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I’m going to begin my post with a story so bear with me.

Immediately after graduating from college, I secured a job and moved with what few possessions I owned to Philadelphia. I had worked throughout high school and college and my “new to me” car was a symbol of my responsibility and hard work. Within a few weeks of moving to my studio apartment located in what at that time was a rundown neighborhood, my license plate was clipped and the registration sticker stolen. The fact that someone felt they could steal something that was rightly mine left me feeling violated.

Maybe if I had the resources, I would have tracked down the perpetrator of the stolen sticker. Maybe I could have hired someone to find the free rider and bring them to justice.  But I had laid out too much money already paying for a new plate and registration stickers. The most I could do was what so many others had done before me; report it and keep my new sticker in my wallet, along with my registration card so it wouldn’t be stolen again.

Words like stealing and theft in combination with possessions or property often elicit visceral reactions and feelings of injustice and violation. During the DCAL session on April 5th, William Patry, author of Moral Panics and the Copyright Wars, pointed out that these and other words/terms became part of the rhetoric around copyright during the late 1970s.

In the late 1970s, former Motion Picture Association of America leader Jack Valenti argued before Congress that the protection of copyright was a public good and that the piracy or theft of copyrighted material by free riders was an assault on the People. Patry noted that in reality, Valenti was arguing to protect the economic bottom line of the media industry from the perceived threat of a new technological innovation called the VCR, not the public good. The entertainment industry’s push for copyright protections was a preemptive action to try to prevent the potential loss of revenue from commercial spots because this innovation would allow VCR owners to skip the commercials when they watched the programming after the fact.

During the discussion, Patry spoke to the power of metaphor in relation to copyright. When referring to copyright as property it triggers associations of ownership and that it is mine unless I agree otherwise or society through the proper channels intervenes. This argument weighs the scales for the copyright owner, making it more difficult to argue otherwise. Referring to copyright as a social growth program for the benefit of everyone; however, would put everyone on the same plane and affords greater opportunities to benefit from it. Unfortunately, from the beginning copyright has been overpromised and as such has largely failed as a public growth program.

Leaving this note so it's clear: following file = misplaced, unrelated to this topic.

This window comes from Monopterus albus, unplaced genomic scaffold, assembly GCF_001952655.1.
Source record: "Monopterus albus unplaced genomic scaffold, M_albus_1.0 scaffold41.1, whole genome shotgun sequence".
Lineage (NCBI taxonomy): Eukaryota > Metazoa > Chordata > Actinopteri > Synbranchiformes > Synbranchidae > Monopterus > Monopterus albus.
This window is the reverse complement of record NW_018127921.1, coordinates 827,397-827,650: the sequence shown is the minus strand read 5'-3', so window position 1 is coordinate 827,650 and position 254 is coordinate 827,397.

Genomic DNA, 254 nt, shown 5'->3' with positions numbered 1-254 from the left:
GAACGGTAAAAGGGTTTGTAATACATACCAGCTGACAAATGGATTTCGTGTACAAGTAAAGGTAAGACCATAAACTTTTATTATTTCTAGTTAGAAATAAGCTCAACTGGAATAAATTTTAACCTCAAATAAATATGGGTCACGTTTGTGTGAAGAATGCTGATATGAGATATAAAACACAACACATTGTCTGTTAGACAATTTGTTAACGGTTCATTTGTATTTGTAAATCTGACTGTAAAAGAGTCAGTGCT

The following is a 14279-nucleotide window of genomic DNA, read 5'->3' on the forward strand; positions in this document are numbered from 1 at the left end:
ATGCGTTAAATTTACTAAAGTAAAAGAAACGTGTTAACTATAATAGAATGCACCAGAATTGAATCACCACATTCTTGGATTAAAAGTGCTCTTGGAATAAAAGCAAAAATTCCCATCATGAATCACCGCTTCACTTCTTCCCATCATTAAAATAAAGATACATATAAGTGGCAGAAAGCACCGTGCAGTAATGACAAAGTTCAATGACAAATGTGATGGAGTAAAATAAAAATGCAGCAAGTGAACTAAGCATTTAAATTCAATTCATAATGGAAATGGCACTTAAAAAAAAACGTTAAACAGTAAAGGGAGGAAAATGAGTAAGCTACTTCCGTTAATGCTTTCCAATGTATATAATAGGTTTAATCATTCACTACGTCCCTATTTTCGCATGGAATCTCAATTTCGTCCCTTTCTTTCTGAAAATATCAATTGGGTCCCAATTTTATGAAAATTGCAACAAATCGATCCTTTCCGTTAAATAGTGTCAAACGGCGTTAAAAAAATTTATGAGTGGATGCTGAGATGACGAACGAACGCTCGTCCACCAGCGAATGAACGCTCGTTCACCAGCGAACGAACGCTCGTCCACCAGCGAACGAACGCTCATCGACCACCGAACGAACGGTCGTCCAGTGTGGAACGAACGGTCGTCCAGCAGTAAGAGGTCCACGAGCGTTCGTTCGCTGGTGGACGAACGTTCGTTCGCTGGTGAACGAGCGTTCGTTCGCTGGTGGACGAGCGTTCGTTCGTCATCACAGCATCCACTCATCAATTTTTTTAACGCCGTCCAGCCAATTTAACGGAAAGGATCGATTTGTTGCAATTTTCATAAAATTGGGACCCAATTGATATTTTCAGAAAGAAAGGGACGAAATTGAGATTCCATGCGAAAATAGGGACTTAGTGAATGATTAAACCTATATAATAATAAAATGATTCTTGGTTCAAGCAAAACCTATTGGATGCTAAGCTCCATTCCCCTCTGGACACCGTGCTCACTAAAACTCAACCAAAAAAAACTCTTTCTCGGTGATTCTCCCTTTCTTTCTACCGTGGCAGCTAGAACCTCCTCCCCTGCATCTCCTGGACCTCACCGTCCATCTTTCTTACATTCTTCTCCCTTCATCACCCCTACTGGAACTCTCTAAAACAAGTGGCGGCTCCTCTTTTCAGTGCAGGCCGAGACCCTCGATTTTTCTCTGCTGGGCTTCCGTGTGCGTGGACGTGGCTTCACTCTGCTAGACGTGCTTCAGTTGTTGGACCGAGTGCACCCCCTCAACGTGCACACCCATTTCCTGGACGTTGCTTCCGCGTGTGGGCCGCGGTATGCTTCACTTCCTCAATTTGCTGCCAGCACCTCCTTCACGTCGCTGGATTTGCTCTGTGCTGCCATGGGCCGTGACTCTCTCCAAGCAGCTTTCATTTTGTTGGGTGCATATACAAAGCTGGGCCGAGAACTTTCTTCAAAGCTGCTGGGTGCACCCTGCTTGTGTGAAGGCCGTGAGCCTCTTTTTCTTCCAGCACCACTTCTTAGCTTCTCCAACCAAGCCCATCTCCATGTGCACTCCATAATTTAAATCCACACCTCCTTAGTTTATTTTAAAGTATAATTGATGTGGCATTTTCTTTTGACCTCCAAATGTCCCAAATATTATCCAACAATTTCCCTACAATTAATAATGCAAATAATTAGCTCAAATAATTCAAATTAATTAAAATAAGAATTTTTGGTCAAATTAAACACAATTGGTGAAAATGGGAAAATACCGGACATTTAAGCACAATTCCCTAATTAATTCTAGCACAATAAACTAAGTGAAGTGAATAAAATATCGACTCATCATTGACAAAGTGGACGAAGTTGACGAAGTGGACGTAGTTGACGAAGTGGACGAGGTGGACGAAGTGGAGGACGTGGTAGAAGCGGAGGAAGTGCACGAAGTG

Patry suggested that innovation is actually the public good and copyright as it stands is the free rider. We are currently in a position where innovation and copyright are pitted against each other. As such, we as individuals need to work together to identify that which is impeding innovation and offer solutions on how to address it. This type of action can be seen with the recent defeat of the Stop Online Piracy Act (SOPA) and with the development of Creative Commons.

Let me go back to my story for a moment. Interestingly enough, a few years after I moved out of Philadelphia, the increase in reports of stolen plate stickers resulted in the DMV piloting rear window stickers. Unfortunately, the rear window stickers were disbanded after five years. While I am not privy to the reason for the pilot failure, I’m going to take some liberties and make a few assumptions.

  • I’m pretty certain the folks who had been clipped continued to keep the stickers in their wallets for fear that now their windows would be smashed.
  • The clipping issue existed primarily in Philadelphia, thus making an exception for a small subset of Pennsylvanians.
  • Philadelphians traveling elsewhere in PA were subject to increase police stops and possible profiling due to the new window tag.

So what does my story and the assumptions about the failed pilot have to do with my take away from this session? My comparison and comprehension of the discussion may seem a bit obtuse, but I came out of the session thinking that:

  • Fear of copyright should not deter Higher Education from facing the issues surrounding it.